Millions of people visit Thailand every year in groups, couples and as solo travelers, such is the country’s reputation for rich culture, beautiful natural landscapes and mouthwatering food. The idea of traveling alone can be nerve-wracking but for many people the experience is the perfect opportunity to explore without distraction, make new friends and create memories to cherish.

safe-travel Whether you’d like to book a backpacking break or a volunteer vacation to Thailand, there’s so much to think about and arrange, and any concerns you have will naturally need ironing out before you put your plans into action. Thailand is among our top three destinations for solo travel; renowned for its safety, infrastructure, reliable transport and tourist draws, Thailand is the perfect place to visit as an individual traveller. Learn more about what it’s like to go solo in Thailand with our useful questions and answers below.

Q. Will I meet other travelers?

safe-travellers A: With millions of people traveling to Thailand every year, you will certainly meet other travelers on your journeys in and around Thailand. Many tourists flock to the same areas, so at any given time there will always be other international visitors around and about at the main attractions. If you decide to volunteer in Thailand, you’ll often share your accommodation with fellow volunteers from across the globe. At uVolunteer, we usually have a few people sharing a same-sex dorm room, providing plenty of opportunity to get to know other like-minded travelers. If you’re staying in a hotel, it’s likely you’ll come across foreign guests there, too. You’ll also meet other visitors to Thailand on day trips and excursions - especially if you sign up for a sightseeing tour or an organized weekend break.

Q. Who should I ask if I need help?

safe-help-kids A: Even with a map or your phone’s GPS, you might find yourself in need of directions or other information as a solo traveler in Thailand. Don’t be afraid to approach people with your questions; Thai citizens are patient and helpful – even if they can’t understand what you’re saying, they will usually try to help you find somebody who speaks English. If you’re volunteering in Thailand, you should keep the company’s contact details with you at all times – you’ll usually be assigned a member of staff along with a phone number you can reach them on no matter the time of day or night. Meanwhile, if you’re staying in a hotel, staff should be able to provide you with information, such as taxi numbers, directions to shops or ATMs and other general pieces of advice.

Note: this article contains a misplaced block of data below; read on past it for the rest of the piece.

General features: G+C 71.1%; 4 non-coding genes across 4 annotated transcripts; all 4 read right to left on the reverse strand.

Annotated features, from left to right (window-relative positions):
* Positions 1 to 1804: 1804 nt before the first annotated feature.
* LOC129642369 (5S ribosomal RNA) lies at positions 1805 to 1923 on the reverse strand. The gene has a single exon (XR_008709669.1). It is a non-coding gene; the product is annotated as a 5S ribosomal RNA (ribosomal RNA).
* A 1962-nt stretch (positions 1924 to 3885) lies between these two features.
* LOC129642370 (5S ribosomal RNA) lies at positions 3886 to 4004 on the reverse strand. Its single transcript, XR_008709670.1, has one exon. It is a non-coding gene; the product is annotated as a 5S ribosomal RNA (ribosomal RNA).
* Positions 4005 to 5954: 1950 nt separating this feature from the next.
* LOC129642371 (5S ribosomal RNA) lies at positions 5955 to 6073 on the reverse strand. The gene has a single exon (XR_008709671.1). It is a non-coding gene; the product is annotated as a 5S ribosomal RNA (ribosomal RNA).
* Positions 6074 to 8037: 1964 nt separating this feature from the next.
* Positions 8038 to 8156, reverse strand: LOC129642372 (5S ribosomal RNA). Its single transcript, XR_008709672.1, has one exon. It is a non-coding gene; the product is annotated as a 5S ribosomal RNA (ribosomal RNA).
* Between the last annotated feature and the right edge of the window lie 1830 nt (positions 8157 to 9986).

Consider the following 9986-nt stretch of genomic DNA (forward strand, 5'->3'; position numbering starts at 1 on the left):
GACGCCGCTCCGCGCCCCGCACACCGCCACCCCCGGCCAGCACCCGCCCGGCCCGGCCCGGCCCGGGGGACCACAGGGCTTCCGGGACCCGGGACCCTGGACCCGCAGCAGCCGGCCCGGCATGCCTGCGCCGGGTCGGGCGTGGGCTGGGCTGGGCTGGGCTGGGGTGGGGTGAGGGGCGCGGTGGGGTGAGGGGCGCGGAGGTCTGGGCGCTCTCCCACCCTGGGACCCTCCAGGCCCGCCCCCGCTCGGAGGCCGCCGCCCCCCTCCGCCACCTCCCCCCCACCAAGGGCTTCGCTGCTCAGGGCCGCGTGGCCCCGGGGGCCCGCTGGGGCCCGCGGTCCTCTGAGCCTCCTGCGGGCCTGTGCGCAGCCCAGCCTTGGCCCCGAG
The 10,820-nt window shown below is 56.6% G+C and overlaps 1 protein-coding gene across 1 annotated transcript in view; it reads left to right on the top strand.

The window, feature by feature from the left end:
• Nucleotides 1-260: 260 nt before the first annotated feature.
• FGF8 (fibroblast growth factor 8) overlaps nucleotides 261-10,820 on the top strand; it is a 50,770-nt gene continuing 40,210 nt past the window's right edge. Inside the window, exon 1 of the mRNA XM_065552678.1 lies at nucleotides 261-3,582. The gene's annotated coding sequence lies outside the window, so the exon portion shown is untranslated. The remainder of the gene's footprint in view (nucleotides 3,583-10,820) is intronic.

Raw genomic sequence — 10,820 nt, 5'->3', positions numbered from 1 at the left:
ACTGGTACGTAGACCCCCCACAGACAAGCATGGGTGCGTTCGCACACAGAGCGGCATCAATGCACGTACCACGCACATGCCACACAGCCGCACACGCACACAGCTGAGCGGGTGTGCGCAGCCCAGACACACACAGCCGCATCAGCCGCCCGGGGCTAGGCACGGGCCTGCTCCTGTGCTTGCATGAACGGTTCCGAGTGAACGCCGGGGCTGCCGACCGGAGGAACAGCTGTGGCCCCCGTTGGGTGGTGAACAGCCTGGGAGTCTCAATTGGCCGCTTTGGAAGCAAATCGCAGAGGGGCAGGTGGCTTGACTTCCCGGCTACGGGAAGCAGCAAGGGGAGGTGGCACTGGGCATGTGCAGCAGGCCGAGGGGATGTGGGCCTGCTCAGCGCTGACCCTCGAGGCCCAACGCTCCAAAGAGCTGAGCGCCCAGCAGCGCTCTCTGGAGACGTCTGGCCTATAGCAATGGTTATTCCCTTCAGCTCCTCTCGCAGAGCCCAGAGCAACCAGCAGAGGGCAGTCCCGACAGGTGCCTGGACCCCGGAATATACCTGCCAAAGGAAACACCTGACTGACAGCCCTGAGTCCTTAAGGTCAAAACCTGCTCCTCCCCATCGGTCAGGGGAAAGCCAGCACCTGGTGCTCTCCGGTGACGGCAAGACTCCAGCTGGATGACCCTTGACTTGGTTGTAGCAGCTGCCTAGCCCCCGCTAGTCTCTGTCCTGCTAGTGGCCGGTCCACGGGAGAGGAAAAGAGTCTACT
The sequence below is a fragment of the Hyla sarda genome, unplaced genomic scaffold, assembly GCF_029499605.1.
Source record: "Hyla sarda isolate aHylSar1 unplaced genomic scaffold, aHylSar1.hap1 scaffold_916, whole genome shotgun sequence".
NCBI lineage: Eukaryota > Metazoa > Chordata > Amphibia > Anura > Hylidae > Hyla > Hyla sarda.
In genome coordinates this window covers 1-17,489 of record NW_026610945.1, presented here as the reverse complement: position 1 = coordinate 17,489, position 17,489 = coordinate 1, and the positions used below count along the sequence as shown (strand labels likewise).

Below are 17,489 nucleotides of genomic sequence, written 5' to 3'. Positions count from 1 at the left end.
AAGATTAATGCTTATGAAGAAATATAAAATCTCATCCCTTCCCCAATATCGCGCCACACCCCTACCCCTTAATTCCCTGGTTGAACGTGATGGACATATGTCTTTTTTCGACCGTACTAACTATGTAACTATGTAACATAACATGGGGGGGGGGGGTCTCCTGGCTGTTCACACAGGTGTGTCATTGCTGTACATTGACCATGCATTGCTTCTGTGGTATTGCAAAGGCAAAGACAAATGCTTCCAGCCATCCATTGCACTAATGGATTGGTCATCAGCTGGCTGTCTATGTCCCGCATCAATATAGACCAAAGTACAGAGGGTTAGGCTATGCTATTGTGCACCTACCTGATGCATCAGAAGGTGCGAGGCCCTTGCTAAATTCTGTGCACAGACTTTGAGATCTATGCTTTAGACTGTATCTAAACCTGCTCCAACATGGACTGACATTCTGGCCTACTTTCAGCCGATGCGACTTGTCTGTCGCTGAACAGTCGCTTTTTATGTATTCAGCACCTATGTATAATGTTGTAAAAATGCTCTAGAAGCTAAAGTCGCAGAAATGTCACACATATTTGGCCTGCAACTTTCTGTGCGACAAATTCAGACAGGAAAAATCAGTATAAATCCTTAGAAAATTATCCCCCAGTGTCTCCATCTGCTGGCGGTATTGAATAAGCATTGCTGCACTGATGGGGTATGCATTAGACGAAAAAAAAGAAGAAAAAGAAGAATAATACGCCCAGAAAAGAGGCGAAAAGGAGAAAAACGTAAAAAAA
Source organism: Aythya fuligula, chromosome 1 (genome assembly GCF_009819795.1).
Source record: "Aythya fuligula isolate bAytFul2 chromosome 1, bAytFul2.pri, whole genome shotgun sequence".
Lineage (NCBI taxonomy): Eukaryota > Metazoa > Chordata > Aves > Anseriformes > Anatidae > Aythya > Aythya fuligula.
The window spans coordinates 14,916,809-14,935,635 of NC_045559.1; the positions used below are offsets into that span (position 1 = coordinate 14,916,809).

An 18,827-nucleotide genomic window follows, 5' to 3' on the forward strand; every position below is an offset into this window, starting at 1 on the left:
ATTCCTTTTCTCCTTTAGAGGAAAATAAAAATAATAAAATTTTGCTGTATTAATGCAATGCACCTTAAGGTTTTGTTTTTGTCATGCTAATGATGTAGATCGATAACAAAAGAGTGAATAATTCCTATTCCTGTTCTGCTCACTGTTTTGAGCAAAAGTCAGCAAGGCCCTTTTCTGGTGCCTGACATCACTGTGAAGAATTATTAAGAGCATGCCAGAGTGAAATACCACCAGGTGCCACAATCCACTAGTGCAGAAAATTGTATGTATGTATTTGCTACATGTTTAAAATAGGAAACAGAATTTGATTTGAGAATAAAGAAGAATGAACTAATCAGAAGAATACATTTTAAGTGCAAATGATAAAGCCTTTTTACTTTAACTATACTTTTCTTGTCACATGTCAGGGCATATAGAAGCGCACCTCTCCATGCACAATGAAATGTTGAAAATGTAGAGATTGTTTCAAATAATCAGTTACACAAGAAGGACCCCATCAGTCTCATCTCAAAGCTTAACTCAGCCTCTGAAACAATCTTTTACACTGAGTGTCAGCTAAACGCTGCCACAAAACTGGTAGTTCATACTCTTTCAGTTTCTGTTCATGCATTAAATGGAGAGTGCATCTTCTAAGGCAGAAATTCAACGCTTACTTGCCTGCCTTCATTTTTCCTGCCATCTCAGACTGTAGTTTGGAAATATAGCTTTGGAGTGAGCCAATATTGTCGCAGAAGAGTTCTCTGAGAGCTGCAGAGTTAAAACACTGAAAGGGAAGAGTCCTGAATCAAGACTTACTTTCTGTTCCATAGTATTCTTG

Q. What about personal safety?

safe-full-moon A: Most of Thailand is regarded as safe for tourists to visit and the Thai people are, overall, peaceful and helpful. Crimes against individuals like physical attacks are much less common in Thailand than in many developed nations but as with anywhere else it’s wise to exercise common sense when traveling around. Keeping clear of political events, avoiding areas where travel is not advised and making sure your belongings are safe and secure are the main steps to looking after your personal safety. As an extra safeguard, you should always invest in travel and medical insurance to cover the cost of any unexpected events in case you should fall sick and require treatment, for example.

Q. How safe is public transport?

safe-transporation A: Thailand has good transport infrastructure, including buses and ferries. You can get around fairly cheaply and safely – buses in particular are inexpensive and frequent. If you decide to travel to the beautiful Thai island of Koh Chang, it’s very cheap from our program location in Trat where several ferries leave daily to the island. Tuk-tuks are another popular form of transport but as always, keep your wits about you and agree fares with tuk-tuk drivers before setting off. Rental vehicles like motorcycles can be ridden safely by experienced riders but if you’re not used to Thai traffic it might be a better option to rely on public transport.

Q. Should I be worried or scared?

safe-single A: Making the decision to travel the world alone is certainly a brave choice but empowering in equal measure. Solo travelers, in particular females, often worry for their safety; Thailand is noted for its warm, welcoming people and high levels of personal safety. If you decide to volunteer abroad, traveling with a reputable company can be such a comfort. A professional firm will ensure you’re put at ease, answering your questions and putting you in touch with staff on the ground so you always have a point of contact during your volunteer vacation but still have the freedom to explore and fill your free time as you choose. Staying with other volunteers is also a great way to make new friends, and you’ll meet lots of local people at your volunteer project location too. Visiting Thailand as a solo traveler can instil confidence and even change your attitude; spend some time getting in touch with yourself while experiencing a whole new way of life without distraction – one thing’s for sure, you’ll have the journey of a lifetime.


Whether you want to volunteer in Thailand or book a backpacking break, going solo can be an amazing way to experience all the country has to offer. There are a whole host of reasons traveling alone can be ideal, for starters it’s easier to plan a trip for one than for two or more, you’ll also be in full control of your itinerary and can devote some quality time to yourself, free from distraction. If you’re ready to explore Thailand, take the first step to embarking on an unforgettable journey – download our country guide to find out more about volunteering in Thailand.

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